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Encyclopedia of Psychology Alan E. Kazdin, PhD, Editor-in-Chief

ALLOCENTRISM-IDIOCENTRISM

Allocentrics with high self-esteem see themselves as high in their ability to have good social relations, while idiocentrics with high self-esteem see themselves as high in their competence in sports, creativity, and academics.

The antecedents of allocentrism include limited resources, ingroups that are perceived as a means of survival, and stability of residence in a homogeneous cultural environment. The antecedents of idiocentrism include affluence, exposure to a culturally heterogeneous environment, migration, social mobility, and large exposure to U.S. television programs.

ALLPORT, FLOYD HENRY

The significance of Social Psychology lies in its focus, methodological orientation, and theoretical rationale. In the book, Allport broke with the prevailing norms of social psychology by emphasizing the individual over the group. He dismissed previous work on the group mind and suggested that everything of psychological importance was to be found within the individual. “There is no psychology of groups,” Allport maintained “which is not essentially and entirely a psychology of individuals” (p. 4).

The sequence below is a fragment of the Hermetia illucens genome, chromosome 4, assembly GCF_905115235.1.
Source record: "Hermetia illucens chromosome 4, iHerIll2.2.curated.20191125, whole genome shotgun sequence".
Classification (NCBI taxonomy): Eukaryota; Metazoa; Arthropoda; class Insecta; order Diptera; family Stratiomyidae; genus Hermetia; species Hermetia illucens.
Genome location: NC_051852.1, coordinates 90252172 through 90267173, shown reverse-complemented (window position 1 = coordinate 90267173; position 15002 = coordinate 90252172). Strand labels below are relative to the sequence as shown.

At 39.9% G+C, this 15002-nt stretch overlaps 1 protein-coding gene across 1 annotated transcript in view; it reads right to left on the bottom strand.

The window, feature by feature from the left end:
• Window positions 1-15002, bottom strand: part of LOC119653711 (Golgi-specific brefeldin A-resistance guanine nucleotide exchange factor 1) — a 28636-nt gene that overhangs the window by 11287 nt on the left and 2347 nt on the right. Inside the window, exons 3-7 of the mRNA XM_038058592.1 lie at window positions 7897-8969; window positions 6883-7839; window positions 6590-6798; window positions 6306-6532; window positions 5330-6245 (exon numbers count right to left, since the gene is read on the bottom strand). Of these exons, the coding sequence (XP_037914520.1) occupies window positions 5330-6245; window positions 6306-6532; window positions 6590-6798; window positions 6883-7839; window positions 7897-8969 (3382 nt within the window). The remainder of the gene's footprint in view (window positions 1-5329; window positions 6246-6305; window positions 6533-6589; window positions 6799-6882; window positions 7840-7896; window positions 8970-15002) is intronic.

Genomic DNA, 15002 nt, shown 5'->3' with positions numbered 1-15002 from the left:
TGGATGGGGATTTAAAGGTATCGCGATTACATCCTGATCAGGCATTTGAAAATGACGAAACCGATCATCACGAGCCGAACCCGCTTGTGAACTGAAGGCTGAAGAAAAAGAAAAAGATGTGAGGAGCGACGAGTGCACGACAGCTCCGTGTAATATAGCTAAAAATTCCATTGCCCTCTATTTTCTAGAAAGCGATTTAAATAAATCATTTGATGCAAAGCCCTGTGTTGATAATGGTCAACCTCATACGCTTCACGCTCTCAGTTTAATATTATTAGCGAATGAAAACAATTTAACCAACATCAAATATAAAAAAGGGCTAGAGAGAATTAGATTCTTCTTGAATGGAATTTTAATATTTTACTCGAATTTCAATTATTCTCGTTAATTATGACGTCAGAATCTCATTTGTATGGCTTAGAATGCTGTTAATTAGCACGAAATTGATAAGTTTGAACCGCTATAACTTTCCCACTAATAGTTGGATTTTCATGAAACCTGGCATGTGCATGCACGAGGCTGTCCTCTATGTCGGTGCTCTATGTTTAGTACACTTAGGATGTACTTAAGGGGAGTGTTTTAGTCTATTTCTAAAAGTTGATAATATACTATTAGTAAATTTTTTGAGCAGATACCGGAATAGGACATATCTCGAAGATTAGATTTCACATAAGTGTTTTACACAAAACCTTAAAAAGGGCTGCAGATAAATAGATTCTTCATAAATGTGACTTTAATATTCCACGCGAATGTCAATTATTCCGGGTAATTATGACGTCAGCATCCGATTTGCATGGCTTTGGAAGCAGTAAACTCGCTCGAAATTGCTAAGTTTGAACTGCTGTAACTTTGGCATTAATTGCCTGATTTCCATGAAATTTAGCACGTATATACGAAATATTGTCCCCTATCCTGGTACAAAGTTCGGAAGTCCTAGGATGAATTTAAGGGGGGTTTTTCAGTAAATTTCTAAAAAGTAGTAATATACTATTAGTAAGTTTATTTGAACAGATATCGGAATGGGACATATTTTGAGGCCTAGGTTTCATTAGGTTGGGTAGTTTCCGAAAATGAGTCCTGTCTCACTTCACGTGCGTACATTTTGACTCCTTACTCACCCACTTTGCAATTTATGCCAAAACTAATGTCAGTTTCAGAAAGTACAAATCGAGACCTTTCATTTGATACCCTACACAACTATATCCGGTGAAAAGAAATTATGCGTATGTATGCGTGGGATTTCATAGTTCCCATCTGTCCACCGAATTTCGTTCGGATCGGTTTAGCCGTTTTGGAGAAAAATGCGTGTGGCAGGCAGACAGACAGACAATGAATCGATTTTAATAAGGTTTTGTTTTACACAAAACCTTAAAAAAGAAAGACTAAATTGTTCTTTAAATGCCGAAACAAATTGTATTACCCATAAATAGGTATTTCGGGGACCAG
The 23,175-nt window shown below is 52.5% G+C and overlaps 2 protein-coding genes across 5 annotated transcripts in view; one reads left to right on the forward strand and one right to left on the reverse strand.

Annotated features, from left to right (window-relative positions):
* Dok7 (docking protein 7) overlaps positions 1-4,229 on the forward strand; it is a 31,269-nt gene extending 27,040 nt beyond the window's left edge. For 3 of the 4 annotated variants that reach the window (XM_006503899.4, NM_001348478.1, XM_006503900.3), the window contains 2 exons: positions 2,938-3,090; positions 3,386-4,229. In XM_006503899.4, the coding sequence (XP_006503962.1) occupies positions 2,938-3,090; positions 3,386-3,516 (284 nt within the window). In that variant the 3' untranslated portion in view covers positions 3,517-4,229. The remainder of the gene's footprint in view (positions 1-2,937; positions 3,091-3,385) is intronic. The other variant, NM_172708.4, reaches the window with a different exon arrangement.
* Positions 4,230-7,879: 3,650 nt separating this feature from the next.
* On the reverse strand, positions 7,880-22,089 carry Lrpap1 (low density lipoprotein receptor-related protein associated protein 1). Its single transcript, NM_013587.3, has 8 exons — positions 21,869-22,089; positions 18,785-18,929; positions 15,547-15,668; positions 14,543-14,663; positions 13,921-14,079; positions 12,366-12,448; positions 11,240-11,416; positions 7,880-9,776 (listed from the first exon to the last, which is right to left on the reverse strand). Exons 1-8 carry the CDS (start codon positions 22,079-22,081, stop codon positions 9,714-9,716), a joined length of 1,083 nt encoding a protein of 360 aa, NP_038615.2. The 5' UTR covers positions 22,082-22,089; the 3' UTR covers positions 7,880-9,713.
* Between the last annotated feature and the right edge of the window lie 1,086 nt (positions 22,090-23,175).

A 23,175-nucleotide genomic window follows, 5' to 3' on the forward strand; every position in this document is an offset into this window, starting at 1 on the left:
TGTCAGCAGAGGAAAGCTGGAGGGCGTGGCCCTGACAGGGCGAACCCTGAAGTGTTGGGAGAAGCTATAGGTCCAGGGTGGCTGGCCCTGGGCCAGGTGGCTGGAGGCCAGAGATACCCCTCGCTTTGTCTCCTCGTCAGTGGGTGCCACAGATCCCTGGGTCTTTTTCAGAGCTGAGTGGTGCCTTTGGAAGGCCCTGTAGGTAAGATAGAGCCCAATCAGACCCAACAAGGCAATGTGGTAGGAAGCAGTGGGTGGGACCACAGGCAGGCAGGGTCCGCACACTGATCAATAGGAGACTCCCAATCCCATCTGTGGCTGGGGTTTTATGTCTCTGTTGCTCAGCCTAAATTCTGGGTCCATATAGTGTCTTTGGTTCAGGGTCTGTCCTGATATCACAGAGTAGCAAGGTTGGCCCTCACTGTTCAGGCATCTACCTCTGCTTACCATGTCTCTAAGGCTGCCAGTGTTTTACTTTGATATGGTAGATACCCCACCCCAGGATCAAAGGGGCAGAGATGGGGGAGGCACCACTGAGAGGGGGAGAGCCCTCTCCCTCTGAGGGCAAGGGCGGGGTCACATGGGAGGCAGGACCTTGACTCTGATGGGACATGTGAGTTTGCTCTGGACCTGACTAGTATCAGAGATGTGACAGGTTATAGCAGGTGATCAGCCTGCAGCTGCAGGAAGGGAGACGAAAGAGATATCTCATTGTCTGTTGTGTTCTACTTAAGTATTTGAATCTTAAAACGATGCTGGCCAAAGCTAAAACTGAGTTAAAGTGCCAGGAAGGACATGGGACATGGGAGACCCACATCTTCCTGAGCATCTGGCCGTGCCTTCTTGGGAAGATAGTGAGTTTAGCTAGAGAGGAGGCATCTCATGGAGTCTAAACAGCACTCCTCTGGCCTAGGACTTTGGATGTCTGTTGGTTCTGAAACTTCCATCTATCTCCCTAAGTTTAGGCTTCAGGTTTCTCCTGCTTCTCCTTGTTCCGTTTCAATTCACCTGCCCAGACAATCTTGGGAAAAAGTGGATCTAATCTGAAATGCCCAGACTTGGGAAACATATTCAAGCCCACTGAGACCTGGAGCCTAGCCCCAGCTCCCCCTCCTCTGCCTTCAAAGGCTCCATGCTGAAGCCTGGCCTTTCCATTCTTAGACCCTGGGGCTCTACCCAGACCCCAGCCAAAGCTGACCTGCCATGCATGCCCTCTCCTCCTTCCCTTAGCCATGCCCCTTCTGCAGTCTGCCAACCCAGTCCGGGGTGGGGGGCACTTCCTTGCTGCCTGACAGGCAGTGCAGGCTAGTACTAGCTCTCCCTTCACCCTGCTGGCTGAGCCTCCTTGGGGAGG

He abandoned earlier techniques of historical, cultural, and philosophical analysis in favor of the experimental method. Finally, Allport provided a behavioristic framework for social psychology. The result was a social psychology defined largely in terms of stimuli and reactions; the former consisting of the behavior of other individuals while the latter consisted of the adjustments of the individual under study.

ALLPORT, GORDON WILLARD

Allport was also a major figure in social psychology during the first half of the twentieth century. He proposed attitude as the central organizing concept of the field. He defined attitude as a “mental and neural state of readiness. . . exerting a directive or dynamic influence upon the individual’s response to all objects and situations with which it is related” (1935, p. 810).

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